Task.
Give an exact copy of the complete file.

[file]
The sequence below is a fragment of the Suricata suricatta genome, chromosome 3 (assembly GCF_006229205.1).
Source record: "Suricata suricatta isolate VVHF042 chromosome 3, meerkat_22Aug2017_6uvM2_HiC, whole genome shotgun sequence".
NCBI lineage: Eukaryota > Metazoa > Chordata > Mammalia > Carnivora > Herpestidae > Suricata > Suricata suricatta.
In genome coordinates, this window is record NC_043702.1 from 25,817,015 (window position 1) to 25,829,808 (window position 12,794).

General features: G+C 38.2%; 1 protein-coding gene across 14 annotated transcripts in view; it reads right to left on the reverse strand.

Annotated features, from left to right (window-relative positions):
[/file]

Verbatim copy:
The sequence below is a fragment of the Suricata suricatta genome, chromosome 3 (assembly GCF_006229205.1).
Source record: "Suricata suricatta isolate VVHF042 chromosome 3, meerkat_22Aug2017_6uvM2_HiC, whole genome shotgun sequence".
NCBI lineage: Eukaryota > Metazoa > Chordata > Mammalia > Carnivora > Herpestidae > Suricata > Suricata suricatta.
In genome coordinates, this window is record NC_043702.1 from 25,817,015 (window position 1) to 25,829,808 (window position 12,794).

General features: G+C 38.2%; 1 protein-coding gene across 14 annotated transcripts in view; it reads right to left on the reverse strand.

Annotated features, from left to right (window-relative positions):